Who is in charge of your child's mind?   Of any child's mind?   When we turn over the development of the mind to others, what risk do we take it will be fertilized with Terror versus Vigilance?


Friday--December 20, 2002—Ground Zero Plus 464
Who's In Charge
Of Your Child's Mind

Cliff McKenzie
   Editor, New York City Combat Correspondent News

GROUND ZERO, New York City, Dec. 20--"No!  No!  No!"    As I flicked on the television to catch the weather early this morning, I spluttered out the words when I heard a comment more startling than another Terrorist attack on New York City.

Is Mayor Bloomberg  commandeering  duties belonging to parents?

       Mayor Bloomberg's image  filled the screen as the newscaster on New York One relayed how the Mayor had done what no other Mayor had--taken control of New York's failing education system.  The state law was signed by Governor Pataki June 12 and took effect July 1.   The nation's largest school system joins Boston, Chicago, Cleveland and Detroit in cities that have put their mayors in charge of the schools.  It is a step better than what was before.  But isn't the solution.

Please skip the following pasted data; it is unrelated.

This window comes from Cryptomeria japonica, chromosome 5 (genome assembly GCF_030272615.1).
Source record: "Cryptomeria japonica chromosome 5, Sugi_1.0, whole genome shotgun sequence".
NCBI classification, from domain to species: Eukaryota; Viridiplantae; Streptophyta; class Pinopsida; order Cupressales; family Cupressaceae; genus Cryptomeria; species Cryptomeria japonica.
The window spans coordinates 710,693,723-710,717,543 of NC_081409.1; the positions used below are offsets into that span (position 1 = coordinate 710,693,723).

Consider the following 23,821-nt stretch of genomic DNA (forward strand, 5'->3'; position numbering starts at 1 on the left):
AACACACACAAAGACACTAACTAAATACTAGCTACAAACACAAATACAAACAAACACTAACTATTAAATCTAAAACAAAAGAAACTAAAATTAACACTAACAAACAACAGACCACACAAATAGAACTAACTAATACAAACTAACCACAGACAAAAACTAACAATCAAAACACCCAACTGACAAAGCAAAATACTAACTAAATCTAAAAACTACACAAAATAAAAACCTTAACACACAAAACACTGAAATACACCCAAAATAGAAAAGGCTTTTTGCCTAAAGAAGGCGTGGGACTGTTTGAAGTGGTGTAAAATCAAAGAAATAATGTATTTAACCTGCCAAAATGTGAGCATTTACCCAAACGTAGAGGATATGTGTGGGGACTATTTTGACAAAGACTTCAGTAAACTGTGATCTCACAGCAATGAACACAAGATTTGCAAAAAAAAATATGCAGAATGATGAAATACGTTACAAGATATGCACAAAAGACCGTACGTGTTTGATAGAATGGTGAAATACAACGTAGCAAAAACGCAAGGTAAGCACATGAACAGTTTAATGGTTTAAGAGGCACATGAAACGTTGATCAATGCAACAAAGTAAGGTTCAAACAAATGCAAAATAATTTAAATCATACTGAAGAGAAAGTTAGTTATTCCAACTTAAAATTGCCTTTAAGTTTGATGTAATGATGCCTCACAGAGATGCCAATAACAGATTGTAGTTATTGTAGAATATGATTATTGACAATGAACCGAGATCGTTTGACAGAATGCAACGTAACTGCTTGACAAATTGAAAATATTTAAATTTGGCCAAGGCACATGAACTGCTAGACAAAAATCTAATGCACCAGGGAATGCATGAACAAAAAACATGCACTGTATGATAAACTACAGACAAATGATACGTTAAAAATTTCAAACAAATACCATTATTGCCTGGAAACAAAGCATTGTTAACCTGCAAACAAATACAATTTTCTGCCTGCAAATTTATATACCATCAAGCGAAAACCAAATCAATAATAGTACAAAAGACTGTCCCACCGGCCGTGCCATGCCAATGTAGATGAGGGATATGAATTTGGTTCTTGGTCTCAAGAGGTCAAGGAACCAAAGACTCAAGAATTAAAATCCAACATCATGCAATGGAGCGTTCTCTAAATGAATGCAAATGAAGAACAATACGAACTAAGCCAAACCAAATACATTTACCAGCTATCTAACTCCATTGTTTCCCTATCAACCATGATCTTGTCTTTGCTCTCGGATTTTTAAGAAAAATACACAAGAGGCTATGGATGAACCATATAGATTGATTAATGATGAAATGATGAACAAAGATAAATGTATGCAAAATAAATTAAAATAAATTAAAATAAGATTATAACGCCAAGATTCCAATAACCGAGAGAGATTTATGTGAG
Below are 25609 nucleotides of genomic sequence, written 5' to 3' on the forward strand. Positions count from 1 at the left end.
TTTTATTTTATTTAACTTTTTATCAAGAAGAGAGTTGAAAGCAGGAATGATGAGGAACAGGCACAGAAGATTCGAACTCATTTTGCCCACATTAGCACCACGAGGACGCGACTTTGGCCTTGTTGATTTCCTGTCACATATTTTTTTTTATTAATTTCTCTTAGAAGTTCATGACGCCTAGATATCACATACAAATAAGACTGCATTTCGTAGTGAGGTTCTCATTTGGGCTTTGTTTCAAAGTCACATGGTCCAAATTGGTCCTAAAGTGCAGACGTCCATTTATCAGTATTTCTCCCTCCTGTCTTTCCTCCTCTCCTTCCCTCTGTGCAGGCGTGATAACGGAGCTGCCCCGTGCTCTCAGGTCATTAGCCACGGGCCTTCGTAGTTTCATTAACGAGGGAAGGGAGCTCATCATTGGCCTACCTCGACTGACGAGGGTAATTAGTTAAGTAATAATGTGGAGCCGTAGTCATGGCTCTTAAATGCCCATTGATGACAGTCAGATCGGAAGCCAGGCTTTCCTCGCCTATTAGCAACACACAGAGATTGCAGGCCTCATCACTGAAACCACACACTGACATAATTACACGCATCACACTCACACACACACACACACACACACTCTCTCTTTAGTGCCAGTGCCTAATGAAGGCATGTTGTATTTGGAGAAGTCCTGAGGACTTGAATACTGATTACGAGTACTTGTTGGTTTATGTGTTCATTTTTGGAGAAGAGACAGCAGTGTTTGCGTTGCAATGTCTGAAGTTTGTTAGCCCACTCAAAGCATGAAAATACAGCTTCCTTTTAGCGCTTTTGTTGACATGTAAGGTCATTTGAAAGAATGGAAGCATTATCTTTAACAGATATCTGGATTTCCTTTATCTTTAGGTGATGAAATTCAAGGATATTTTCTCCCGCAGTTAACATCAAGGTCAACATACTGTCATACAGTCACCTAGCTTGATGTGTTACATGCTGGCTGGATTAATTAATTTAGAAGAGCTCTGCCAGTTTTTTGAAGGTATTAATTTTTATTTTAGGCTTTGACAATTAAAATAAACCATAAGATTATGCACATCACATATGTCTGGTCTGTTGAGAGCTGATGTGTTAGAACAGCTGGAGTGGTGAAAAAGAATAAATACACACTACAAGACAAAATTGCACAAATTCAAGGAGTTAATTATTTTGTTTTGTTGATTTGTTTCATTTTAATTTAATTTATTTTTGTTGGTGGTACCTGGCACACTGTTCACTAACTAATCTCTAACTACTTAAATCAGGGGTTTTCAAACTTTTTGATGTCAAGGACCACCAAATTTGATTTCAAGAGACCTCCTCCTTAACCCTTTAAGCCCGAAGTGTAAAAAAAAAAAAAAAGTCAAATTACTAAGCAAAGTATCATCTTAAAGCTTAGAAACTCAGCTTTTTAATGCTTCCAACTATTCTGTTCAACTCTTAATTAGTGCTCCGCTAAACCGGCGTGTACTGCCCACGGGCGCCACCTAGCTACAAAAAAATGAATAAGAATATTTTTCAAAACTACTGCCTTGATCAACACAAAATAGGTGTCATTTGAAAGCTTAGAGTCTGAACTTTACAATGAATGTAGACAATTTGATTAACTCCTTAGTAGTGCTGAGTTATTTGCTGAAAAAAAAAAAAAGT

As he was being questioned about his successes as mayor during the last six months, Bloomberg retorted  "do parents have to wonder who's in charge of educating their children?   The buck stops here.  The mayor's in charge of their children's education."
       That's when I shouted, "No!  No!  No!"
       For years the Board of Education has been ensnarled in a bureaucratic maze where inaction and insulation protected the incompetence of a system responsible for the public education of 1.1 million children in New York's five boroughs.   In a first test of leadership, the mayor dissolved the power of the board and brought it directly under command of City Hall.  
        I suppose I was most concerned about the mayor's joyous announcement and about the press's accolades of his achievement. 
        What more Terroristic thought is there than to turn over the fertilization of a child's mind to another--to a stranger, to government?

          Yet that was the point.
         The buck indeed stops at the Mayor's desk.   On the buck is the mind of a child.   Over one million of them. 
          The idea of abdicating to third parties the education of a child is a form of tacit child abuse.  It is like handing over a child to a stranger on the street and saying: "Here, take my child.  Mold his or her mind as you will.  I'll pick him or her up later.  Do a good job."